01.19.11 (1)

posted Jan 19, 2011, 8:41 AM by Franklin Shaddy
  1. Berkeley engineers combine artificial intelligence and StarCraft: "Threat-aware path planning allowed for a number of improvements. Mutalisks could thread their way past enemy defenses to pick off targets. In the early game, the agent could infiltrate the enemy’s base with ground units and keep them alive, avoiding enemy combat units. The path planning also let the agent scatter overlords around the map with much less fear of losing them. Our agent’s overall “picture” of the game improved dramatically. With a better idea of the enemy’s forces, the build planner could react to enemy actions, creating defenses and optimizing the balance between economy and military forces."
  2. The shoes Tim Cook will need to fill at Apple: "Jobs pays meticulous attention not only to product design and development but also how new devices are introduced and marketed. He rehearses presentations five to 10 times before doing them live, according to a former manager who worked with Jobs. Cook has yet to prove his ability to unveil new gadgets with the same success, said the person, who asked not to be identified because he’s not authorized to speak about Apple."
  3. Bankruptcy, as insurance: "Hospitals are required to provide emergency care and typically provide other health-care services without upfront payment.  Patients who experience large unexpected health care costs have the option of avoiding some of these costs by declaring bankruptcy.  Thus bankruptcy is essentially a form of high-deductible insurance where the deductible is the value of assets seizable by creditors. For many of the poorest households, “bankruptcy insurance” is an attractive substitute for health insurance."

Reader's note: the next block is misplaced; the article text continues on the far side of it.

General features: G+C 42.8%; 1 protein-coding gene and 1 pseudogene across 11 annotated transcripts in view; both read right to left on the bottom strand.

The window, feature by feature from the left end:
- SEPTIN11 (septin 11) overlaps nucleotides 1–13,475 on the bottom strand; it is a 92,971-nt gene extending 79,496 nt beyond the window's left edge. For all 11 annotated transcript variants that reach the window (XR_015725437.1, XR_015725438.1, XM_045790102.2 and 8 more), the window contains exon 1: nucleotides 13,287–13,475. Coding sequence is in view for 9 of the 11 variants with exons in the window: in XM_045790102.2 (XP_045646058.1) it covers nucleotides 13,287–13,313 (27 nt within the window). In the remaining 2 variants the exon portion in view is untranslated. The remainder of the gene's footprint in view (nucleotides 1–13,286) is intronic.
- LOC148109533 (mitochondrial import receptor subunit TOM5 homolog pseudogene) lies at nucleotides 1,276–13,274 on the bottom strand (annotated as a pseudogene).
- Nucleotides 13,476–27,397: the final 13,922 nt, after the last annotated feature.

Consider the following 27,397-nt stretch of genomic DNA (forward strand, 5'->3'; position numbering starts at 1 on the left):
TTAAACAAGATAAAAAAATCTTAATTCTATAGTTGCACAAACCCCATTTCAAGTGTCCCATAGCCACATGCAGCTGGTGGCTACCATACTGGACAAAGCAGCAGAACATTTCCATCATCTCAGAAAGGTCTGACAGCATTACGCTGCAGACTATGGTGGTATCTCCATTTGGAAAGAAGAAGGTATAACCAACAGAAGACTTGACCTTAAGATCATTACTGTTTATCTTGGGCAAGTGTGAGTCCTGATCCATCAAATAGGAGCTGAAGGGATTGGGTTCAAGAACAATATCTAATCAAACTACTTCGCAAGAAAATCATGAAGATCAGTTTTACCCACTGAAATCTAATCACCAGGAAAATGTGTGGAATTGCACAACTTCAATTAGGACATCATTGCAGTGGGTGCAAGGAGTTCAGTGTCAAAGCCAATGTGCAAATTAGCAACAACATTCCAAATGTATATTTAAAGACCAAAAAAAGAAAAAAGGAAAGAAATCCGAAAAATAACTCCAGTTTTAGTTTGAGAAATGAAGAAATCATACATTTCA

4. Studying how exercise improves brain function: "In a study presented at the annual meeting of the Society for Neuroscience in November, researchers from Brazil secured weights to the tails of a group of rats and had them climb a ladder five sessions a week. Other rats on the same schedule ran on a treadmill, and a third group just sat around. After eight weeks, the running rats had much higher levels of brain-derived neurotrophic factor (B.D.N.F.), a growth factor that is thought to help spark neurogenesis, than the sedentary rats. So did the rats with weights tied to their tails. The weight-­bearing rats, like the runners, did well on tests of rodent learning and memory, like rapidly negotiating a water maze. Both endurance and weight training seemed to make the rats smarter."
  5. A.J. Daulerio, the reporter who transformed Deadspin into a social phenomenon, profiled: "More than any other sports journalist in years, Daulerio has been redefining where that line is, and then crashing over it. His tactics—reporting rumors, paying for news, and making Deadspin's money on stories that are really about sex, not sports—are questionable. His success is not. When he became editor of the site in July 2008, it had 700,000 readers per month. Today it has 2.3 million."
  6. Murray Hill, in all its glory: "New York, of course, is filled with anthropologically vivid neighborhoods. Murray Hill does not have the bohemian cast of Williamsburg in Brooklyn, but it has long been a singles haunt, a fact obvious to anyone who tries to navigate the swarming bar scene spilling onto Third Avenue on a Friday night in summer. There is even a YouTube video that mocks the neighborhood’s incestuous postgraduate character."
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